Great! He was the last person I wanted to see how big a mess I’d made so I ran out and started scrubbing the black goo with paint thinner. I hardly got started and a neighbor stopped by and suggested “Goof Off”. Wow, I just happened to have a gallon on the shelf and it worked. By the time Mr. glass got here most evidence of the big booboo been removed and he could do his magic.

                    For the record his approach deviated from the book in two respects. First he positioned the glass squarely where we wanted it to land instead of setting it over the bottom lip. Second he crossed the rope at the top instead of the bottom. More important he placed the setting compound in front of the pinch weld instead of on the pinch weld as I had done.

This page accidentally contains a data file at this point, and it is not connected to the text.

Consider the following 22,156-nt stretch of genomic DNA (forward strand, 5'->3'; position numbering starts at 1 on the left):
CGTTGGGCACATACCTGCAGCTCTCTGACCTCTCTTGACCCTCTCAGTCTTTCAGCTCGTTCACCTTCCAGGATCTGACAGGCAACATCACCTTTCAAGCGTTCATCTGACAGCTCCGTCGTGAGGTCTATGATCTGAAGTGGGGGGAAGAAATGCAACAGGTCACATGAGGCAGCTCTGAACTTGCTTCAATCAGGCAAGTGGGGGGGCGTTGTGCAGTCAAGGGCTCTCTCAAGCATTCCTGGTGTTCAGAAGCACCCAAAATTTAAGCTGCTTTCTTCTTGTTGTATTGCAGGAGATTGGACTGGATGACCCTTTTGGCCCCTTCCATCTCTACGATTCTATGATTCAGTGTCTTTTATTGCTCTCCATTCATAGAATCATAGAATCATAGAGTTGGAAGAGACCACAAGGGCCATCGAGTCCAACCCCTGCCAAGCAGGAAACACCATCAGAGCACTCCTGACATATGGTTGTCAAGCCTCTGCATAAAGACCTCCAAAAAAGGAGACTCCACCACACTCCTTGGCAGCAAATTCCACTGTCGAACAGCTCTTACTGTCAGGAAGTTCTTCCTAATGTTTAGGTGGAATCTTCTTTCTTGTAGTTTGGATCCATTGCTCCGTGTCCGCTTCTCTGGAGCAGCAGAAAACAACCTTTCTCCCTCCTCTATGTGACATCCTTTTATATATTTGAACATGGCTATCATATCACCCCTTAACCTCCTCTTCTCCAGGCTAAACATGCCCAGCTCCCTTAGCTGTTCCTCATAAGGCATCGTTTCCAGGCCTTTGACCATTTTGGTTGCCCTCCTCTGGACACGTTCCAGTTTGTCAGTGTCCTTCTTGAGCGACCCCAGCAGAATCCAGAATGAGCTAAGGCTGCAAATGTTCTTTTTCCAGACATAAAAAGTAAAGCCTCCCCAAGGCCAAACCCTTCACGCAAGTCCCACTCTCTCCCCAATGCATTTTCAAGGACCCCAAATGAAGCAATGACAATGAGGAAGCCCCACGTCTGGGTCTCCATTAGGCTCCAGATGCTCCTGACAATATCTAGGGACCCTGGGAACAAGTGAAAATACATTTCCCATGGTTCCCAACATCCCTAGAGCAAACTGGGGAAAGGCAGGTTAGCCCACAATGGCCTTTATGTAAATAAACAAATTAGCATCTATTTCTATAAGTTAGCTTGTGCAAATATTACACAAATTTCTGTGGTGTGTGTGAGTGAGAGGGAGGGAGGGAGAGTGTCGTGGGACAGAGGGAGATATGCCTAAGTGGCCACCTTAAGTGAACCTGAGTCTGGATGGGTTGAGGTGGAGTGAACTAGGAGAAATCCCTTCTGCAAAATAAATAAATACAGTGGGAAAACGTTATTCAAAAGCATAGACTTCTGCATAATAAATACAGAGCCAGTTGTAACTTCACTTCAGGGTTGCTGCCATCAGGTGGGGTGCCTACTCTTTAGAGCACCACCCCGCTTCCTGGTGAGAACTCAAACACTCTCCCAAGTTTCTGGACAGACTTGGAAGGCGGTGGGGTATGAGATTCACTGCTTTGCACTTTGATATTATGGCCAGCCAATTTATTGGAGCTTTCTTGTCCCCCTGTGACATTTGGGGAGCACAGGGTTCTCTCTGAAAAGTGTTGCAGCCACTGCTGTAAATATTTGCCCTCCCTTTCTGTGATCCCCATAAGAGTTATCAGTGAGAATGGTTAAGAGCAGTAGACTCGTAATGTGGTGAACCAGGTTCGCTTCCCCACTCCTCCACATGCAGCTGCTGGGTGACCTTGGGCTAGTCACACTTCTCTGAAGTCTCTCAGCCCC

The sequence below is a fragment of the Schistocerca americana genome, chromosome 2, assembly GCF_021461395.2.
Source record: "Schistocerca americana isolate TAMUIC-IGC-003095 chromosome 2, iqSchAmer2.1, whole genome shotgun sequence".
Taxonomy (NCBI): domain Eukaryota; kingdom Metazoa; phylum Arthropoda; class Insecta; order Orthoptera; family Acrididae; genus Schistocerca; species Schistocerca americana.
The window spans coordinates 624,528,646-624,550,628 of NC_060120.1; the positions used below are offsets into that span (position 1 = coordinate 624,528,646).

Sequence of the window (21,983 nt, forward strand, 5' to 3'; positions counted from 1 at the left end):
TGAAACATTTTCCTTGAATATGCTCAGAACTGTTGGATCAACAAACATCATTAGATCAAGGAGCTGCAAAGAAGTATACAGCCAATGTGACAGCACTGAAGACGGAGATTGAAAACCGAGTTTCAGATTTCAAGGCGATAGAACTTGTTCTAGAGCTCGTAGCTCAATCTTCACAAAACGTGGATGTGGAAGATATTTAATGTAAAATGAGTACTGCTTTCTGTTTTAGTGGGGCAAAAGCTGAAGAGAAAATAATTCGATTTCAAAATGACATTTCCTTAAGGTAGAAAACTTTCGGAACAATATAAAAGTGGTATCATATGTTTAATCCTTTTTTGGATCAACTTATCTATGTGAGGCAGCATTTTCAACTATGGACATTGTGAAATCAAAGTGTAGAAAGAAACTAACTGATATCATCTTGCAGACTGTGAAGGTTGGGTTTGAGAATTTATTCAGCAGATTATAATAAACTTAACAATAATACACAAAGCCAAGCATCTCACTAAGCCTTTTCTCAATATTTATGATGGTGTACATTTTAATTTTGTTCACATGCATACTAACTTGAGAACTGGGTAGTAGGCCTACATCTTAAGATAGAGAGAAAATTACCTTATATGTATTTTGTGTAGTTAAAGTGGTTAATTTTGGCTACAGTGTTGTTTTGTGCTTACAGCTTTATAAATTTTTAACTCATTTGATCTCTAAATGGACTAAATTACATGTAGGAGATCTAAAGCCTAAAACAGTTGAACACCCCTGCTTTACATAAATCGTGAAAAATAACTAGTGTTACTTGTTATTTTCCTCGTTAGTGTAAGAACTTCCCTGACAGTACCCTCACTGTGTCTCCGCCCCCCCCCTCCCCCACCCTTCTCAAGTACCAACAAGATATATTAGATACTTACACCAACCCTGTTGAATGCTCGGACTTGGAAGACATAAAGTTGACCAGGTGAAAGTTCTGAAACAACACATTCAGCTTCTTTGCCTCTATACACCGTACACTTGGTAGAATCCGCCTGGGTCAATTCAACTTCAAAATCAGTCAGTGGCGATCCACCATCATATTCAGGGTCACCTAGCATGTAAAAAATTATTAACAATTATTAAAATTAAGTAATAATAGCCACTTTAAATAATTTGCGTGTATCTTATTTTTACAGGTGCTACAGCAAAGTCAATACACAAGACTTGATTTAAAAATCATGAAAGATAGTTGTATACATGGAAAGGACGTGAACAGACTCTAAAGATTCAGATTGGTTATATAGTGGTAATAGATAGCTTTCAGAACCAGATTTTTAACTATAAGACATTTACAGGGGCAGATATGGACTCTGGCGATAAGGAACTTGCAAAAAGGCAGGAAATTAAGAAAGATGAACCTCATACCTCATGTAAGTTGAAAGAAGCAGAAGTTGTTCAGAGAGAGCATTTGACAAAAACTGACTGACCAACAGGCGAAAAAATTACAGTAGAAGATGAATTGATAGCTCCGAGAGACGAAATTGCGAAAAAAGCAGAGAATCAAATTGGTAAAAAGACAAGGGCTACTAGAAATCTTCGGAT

20 minutes and $25 later the windshield was installed. I still contend the extra two guys called for in the book are just to make snide comments and hold the beer.

                    How else will you ever know how far you can go if you don't push your comfort level. You found one, cleaned up the mess and got through the issue.

                    There are a lot of us on the forum that have learned the same way and found we could do more than we ever thought. That probably came at a price much higher that yours though. Welcome to the club.

                    Nice truck, post more if you will.

                    , ,


                    • #11
                      When I was doing my '55 coupe in the 70s, I felt confident I could do the glass reinstall in it. I decided I'd do the rear glass first - I had a couple extras layin' about. T'was a good choice of strategy. I broke two in succession and let a seasoned glass guy install the last one.